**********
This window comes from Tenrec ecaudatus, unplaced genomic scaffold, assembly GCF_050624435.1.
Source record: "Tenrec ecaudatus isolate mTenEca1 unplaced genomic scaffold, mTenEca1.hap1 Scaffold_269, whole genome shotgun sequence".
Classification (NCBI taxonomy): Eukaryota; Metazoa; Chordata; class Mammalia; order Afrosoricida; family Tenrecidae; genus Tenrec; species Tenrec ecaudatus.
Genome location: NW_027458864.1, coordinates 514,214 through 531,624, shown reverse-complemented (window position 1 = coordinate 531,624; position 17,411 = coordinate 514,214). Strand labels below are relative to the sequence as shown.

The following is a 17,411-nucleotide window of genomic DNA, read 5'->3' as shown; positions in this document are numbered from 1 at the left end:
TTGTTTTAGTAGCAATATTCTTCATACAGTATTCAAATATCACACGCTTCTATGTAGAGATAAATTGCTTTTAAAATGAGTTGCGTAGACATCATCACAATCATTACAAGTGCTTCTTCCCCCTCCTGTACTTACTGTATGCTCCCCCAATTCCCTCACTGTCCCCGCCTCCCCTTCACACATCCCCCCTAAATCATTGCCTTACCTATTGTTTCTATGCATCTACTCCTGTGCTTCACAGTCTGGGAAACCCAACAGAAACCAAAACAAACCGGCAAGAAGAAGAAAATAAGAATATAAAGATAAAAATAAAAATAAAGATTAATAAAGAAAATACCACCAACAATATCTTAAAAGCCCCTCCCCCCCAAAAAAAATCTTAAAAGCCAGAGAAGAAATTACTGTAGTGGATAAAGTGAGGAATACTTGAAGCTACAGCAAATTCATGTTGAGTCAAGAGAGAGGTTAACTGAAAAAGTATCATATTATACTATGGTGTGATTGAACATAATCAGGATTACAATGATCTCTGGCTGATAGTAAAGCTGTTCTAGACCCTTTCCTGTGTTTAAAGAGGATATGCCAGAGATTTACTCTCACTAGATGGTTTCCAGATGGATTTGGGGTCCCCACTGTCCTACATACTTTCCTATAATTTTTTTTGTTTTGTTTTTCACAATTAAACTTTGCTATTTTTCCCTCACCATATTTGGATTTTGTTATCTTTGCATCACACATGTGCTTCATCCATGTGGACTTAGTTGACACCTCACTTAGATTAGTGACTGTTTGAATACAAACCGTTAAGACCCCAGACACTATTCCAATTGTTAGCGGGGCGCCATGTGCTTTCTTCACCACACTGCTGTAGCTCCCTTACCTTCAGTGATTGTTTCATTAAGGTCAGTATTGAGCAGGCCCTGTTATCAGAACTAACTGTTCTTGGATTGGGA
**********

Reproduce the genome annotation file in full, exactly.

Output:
This window comes from Tenrec ecaudatus, unplaced genomic scaffold, assembly GCF_050624435.1.
Source record: "Tenrec ecaudatus isolate mTenEca1 unplaced genomic scaffold, mTenEca1.hap1 Scaffold_269, whole genome shotgun sequence".
Classification (NCBI taxonomy): Eukaryota; Metazoa; Chordata; class Mammalia; order Afrosoricida; family Tenrecidae; genus Tenrec; species Tenrec ecaudatus.
Genome location: NW_027458864.1, coordinates 514,214 through 531,624, shown reverse-complemented (window position 1 = coordinate 531,624; position 17,411 = coordinate 514,214). Strand labels below are relative to the sequence as shown.

The following is a 17,411-nucleotide window of genomic DNA, read 5'->3' as shown; positions in this document are numbered from 1 at the left end:
TTGTTTTAGTAGCAATATTCTTCATACAGTATTCAAATATCACACGCTTCTATGTAGAGATAAATTGCTTTTAAAATGAGTTGCGTAGACATCATCACAATCATTACAAGTGCTTCTTCCCCCTCCTGTACTTACTGTATGCTCCCCCAATTCCCTCACTGTCCCCGCCTCCCCTTCACACATCCCCCCTAAATCATTGCCTTACCTATTGTTTCTATGCATCTACTCCTGTGCTTCACAGTCTGGGAAACCCAACAGAAACCAAAACAAACCGGCAAGAAGAAGAAAATAAGAATATAAAGATAAAAATAAAAATAAAGATTAATAAAGAAAATACCACCAACAATATCTTAAAAGCCCCTCCCCCCCAAAAAAAATCTTAAAAGCCAGAGAAGAAATTACTGTAGTGGATAAAGTGAGGAATACTTGAAGCTACAGCAAATTCATGTTGAGTCAAGAGAGAGGTTAACTGAAAAAGTATCATATTATACTATGGTGTGATTGAACATAATCAGGATTACAATGATCTCTGGCTGATAGTAAAGCTGTTCTAGACCCTTTCCTGTGTTTAAAGAGGATATGCCAGAGATTTACTCTCACTAGATGGTTTCCAGATGGATTTGGGGTCCCCACTGTCCTACATACTTTCCTATAATTTTTTTTGTTTTGTTTTTCACAATTAAACTTTGCTATTTTTCCCTCACCATATTTGGATTTTGTTATCTTTGCATCACACATGTGCTTCATCCATGTGGACTTAGTTGACACCTCACTTAGATTAGTGACTGTTTGAATACAAACCGTTAAGACCCCAGACACTATTCCAATTGTTAGCGGGGCGCCATGTGCTTTCTTCACCACACTGCTGTAGCTCCCTTACCTTCAGTGATTGTTTCATTAAGGTCAGTATTGAGCAGGCCCTGTTATCAGAACTAACTGTTCTTGGATTGGGA